As a loving mother, Kerri realized the drug problem was rampant like the flu is during the winter. Kerri wanted to remedy the addiction. There was a successful drug court that ran from 2005-2011. But the court was pulled when they stopped receiving funding. Kerri was told she would never get the funding. “I asked a judge to give me the names of who I needed to call to restart the drug treatment court. I wanted to privately fund it so we wouldn’t be at the mercy of government funding. Then, I started making calls.”

In March of 2017, Kerri officially launched her own nonprofit, Phoenix Rising, to combat the drug epidemic. She formed a partnership with Councilman James Taylor to get funding. Within the first 27 days, Phoenix Rising raised money for drug court for the first year. It took six months to get a judge on board. That summer, she also decided to restart her own law firm. Finally, by Dec. 1 of 2017, the restart of drug court was officially launched. Once drug court treatment started, Kerri served as the pro bono defense attorney for that court and ran her own practice all at the same time.

The following year, Kerri began to also save furry friends. “I already had three dogs but there was this emaciated dog at Stokes County Animal Shelter. His name was Bernie. If he didn’t get rescued, he was going to be euthanized. He had such a bad ear infection, he could hardly lift his head off of the floor.” Kerri has now fostered over 15 dogs. A friend of Kerri’s calls the lawyer an angel. “The mantra I go by is a quote by John Wesley. He said, ‘Do all the good you can by all the means you can in all the ways you can in all the places you can in all the times you can to all the people you can as long as ever you can.’” Kerri adds, “I find if you do all the good that you can, it will fill all the holes in your soul. If I died tomorrow, I would have no regrets.”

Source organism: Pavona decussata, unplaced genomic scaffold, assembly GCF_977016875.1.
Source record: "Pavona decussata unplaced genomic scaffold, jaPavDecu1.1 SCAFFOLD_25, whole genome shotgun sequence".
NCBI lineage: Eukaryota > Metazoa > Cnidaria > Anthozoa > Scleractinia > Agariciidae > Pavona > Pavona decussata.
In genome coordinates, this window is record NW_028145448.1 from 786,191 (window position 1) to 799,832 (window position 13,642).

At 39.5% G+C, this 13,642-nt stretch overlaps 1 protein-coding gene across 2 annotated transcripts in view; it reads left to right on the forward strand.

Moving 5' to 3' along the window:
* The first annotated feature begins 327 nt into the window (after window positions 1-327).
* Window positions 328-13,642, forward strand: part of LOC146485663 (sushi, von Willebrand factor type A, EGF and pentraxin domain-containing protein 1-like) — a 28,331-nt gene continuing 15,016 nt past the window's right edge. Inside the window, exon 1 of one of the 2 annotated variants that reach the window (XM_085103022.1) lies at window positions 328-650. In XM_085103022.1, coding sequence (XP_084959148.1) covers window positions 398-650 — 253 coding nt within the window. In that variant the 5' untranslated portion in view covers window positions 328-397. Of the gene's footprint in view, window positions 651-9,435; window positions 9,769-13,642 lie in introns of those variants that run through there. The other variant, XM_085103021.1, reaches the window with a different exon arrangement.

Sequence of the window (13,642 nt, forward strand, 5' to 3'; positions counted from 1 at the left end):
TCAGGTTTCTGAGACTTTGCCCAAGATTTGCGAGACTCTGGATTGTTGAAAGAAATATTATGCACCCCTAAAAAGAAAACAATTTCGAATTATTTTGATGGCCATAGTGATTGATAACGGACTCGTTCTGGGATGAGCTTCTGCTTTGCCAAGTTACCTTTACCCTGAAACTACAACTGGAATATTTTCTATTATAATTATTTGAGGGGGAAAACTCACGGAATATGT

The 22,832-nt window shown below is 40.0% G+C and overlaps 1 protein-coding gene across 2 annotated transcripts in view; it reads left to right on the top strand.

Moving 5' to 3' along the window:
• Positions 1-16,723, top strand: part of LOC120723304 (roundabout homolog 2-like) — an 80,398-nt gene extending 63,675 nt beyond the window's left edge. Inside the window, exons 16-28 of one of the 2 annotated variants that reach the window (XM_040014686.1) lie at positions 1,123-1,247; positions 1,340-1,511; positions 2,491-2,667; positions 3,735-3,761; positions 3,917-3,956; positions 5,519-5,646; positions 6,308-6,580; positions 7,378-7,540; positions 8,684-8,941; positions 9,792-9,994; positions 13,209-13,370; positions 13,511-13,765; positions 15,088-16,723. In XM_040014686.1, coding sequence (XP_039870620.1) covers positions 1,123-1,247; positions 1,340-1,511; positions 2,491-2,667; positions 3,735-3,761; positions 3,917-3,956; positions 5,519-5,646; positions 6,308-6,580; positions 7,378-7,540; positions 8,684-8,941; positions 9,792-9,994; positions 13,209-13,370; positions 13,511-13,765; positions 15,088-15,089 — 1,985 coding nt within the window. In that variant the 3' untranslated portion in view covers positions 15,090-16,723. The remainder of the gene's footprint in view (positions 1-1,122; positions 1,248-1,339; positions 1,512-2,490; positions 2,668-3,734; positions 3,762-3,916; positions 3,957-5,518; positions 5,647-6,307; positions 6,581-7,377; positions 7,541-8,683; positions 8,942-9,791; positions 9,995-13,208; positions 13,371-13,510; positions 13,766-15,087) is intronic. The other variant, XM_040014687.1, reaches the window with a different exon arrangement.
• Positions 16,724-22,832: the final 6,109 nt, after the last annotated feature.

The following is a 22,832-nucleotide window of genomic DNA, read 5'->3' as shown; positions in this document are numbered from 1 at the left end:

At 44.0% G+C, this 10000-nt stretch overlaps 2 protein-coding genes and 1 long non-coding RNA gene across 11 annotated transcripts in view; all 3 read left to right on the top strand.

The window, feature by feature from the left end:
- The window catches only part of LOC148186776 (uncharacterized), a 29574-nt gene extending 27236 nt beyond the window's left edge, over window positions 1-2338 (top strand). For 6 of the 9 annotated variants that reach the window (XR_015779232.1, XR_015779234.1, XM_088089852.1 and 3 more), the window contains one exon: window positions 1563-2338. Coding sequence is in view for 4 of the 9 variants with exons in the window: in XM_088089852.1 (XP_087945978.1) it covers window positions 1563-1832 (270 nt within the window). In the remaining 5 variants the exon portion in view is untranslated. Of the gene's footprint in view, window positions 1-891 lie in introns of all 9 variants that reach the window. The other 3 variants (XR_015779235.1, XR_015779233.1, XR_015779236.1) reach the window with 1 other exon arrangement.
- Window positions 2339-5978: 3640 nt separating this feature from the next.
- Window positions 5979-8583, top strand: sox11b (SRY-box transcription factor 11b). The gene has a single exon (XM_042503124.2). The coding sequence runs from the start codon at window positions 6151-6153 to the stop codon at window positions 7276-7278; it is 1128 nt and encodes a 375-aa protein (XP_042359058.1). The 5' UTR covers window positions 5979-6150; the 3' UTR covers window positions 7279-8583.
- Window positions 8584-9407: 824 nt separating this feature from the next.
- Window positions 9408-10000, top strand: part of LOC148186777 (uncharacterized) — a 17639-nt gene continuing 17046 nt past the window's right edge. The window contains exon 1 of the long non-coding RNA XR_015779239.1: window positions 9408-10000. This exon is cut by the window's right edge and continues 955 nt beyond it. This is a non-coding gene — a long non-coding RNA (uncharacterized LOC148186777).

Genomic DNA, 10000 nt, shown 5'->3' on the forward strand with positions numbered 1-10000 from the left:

Most in Kerri’s position ignored the drug epidemic. Many had passed over Jonas. Numerous had ignored the dogs that needed to be saved and loved. But not Kerri. Through our neighbor’s pious virtues, she fought to make our world better and continues to do so.